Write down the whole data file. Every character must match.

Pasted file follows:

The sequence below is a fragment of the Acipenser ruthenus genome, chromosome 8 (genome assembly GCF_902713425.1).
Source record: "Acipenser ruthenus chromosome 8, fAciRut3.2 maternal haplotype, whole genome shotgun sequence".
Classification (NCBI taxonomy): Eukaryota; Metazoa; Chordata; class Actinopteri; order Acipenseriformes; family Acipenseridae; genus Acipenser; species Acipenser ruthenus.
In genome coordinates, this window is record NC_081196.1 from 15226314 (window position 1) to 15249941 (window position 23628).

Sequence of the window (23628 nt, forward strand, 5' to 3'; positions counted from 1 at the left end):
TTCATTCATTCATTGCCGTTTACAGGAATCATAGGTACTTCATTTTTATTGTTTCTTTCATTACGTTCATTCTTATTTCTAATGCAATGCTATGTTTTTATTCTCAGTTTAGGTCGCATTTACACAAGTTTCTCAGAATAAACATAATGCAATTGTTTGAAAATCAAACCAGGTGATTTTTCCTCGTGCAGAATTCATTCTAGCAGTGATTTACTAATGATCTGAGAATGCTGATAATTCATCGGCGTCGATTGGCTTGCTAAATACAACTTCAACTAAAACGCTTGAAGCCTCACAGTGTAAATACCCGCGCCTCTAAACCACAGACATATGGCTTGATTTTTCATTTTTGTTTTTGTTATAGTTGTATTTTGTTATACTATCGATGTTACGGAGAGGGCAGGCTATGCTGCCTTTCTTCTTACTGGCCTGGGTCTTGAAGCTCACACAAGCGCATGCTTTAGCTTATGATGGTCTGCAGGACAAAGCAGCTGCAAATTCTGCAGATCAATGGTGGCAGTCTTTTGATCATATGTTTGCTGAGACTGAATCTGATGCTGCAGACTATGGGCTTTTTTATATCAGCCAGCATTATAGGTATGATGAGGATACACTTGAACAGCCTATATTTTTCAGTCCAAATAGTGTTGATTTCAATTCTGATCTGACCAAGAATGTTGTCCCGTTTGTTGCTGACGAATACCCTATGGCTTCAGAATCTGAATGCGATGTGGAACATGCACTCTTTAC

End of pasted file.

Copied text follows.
The sequence below is a fragment of the Acipenser ruthenus genome, chromosome 8 (genome assembly GCF_902713425.1).
Source record: "Acipenser ruthenus chromosome 8, fAciRut3.2 maternal haplotype, whole genome shotgun sequence".
Classification (NCBI taxonomy): Eukaryota; Metazoa; Chordata; class Actinopteri; order Acipenseriformes; family Acipenseridae; genus Acipenser; species Acipenser ruthenus.
In genome coordinates, this window is record NC_081196.1 from 15226314 (window position 1) to 15249941 (window position 23628).

Sequence of the window (23628 nt, forward strand, 5' to 3'; positions counted from 1 at the left end):
TTCATTCATTCATTGCCGTTTACAGGAATCATAGGTACTTCATTTTTATTGTTTCTTTCATTACGTTCATTCTTATTTCTAATGCAATGCTATGTTTTTATTCTCAGTTTAGGTCGCATTTACACAAGTTTCTCAGAATAAACATAATGCAATTGTTTGAAAATCAAACCAGGTGATTTTTCCTCGTGCAGAATTCATTCTAGCAGTGATTTACTAATGATCTGAGAATGCTGATAATTCATCGGCGTCGATTGGCTTGCTAAATACAACTTCAACTAAAACGCTTGAAGCCTCACAGTGTAAATACCCGCGCCTCTAAACCACAGACATATGGCTTGATTTTTCATTTTTGTTTTTGTTATAGTTGTATTTTGTTATACTATCGATGTTACGGAGAGGGCAGGCTATGCTGCCTTTCTTCTTACTGGCCTGGGTCTTGAAGCTCACACAAGCGCATGCTTTAGCTTATGATGGTCTGCAGGACAAAGCAGCTGCAAATTCTGCAGATCAATGGTGGCAGTCTTTTGATCATATGTTTGCTGAGACTGAATCTGATGCTGCAGACTATGGGCTTTTTTATATCAGCCAGCATTATAGGTATGATGAGGATACACTTGAACAGCCTATATTTTTCAGTCCAAATAGTGTTGATTTCAATTCTGATCTGACCAAGAATGTTGTCCCGTTTGTTGCTGACGAATACCCTATGGCTTCAGAATCTGAATGCGATGTGGAACATGCACTCTTTAC